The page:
the emerging of solutions, in developing/emerging economies, to de-risk clean energy financing, either through insurance products or , and an increased activity in intermediated lending
Tailwinds could be found:
in lack of coordination, within developed markets, between national and international efforts, particularly in infrastructural (i.e. network) investments of strategic importance, leading to a non-uniform distribution of capital across technologies and/or initiatives
in financial or economic shocks delaying or re-orienting financing efforts towards other sectors (COVID 19 being an example)
in lack of liquidity/investment capacity at the level of end (domestic) users to fully switch to clean energy technologies
for emerging markets, in the underdevelopment of the financial sector (i.e. local/regional banks) and in lack of access to finance by end-users.
Finally there are transversal aspects, such as technology innovation and political/geopolitical shifts that can either disrupt or influence (i.e. accelerate/halt) the flow of financing to clean energy in specific countries or regions.
Q: Are climate bonds an adequate financing mechanism for achieving net zero emissions?
Climate bonds (or green bonds) are widely known for having financed renewables globally. What is probably less known is that other climate mitigation and adaptation technologies and sectors are also certifiable according to the climate bond initiative, for example energy efficiency of buildings, shipping and agriculture.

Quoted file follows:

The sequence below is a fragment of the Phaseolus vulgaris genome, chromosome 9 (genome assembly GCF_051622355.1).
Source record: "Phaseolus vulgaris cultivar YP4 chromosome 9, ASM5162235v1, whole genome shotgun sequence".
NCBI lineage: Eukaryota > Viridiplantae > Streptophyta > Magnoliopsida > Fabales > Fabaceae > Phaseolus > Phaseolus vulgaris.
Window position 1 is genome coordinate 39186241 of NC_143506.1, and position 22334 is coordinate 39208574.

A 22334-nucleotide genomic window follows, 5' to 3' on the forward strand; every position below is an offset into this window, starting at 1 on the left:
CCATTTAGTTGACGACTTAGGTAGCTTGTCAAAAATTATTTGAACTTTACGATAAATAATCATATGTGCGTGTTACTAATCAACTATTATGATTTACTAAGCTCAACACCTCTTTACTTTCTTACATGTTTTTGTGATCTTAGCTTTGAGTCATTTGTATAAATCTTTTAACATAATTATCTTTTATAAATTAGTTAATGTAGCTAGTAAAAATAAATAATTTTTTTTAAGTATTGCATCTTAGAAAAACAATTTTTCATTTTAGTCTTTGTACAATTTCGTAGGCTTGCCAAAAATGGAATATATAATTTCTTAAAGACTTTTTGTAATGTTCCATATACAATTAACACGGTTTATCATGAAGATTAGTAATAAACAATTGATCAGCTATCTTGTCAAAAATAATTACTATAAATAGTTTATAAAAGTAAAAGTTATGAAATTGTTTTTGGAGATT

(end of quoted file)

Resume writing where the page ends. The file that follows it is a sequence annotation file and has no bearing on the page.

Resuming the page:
In the past decade, green bonds have passed from being a few billions to a 2T USD market and are consistently demonstrating to outperform traditional investments, becoming preferential products. As the global discourse shifts from renewables towards decarbonisation, increasing at the same time the sectoral scope and the overall size of investments needed, climate bonds will be - again - key to bridge the gap between providers of capital and clean assets. For example, in a not-so-distant future, clean energy bonds might include investments in hydrogen infrastructure, when the technology will be fully scaled-up. Corporate sustainability-linked bonds (SLBs), issued by corporates and triggering penalties if sustainability criteria are not met, have recently started to be issued by energy intensive industries.
In this perspective, one significant challenge will be to develop adequate platforms and robust monitoring instruments to face the new granularity, that is to streamline the assessment and promote the pooling of investments which might be far more diversified in terms of sectors but smaller in terms of individual (i.e. project) size. Another challenge is that monitoring and assessment, particularly for SLBs, will not have to be limited to the investments but also to the overall decarbonisation programs of the issuing entities verifying -for example - alignment (at project and corporate levels) to national/regional decarbonisation targets and/or significance and materiality of chosen sustainability KPIs.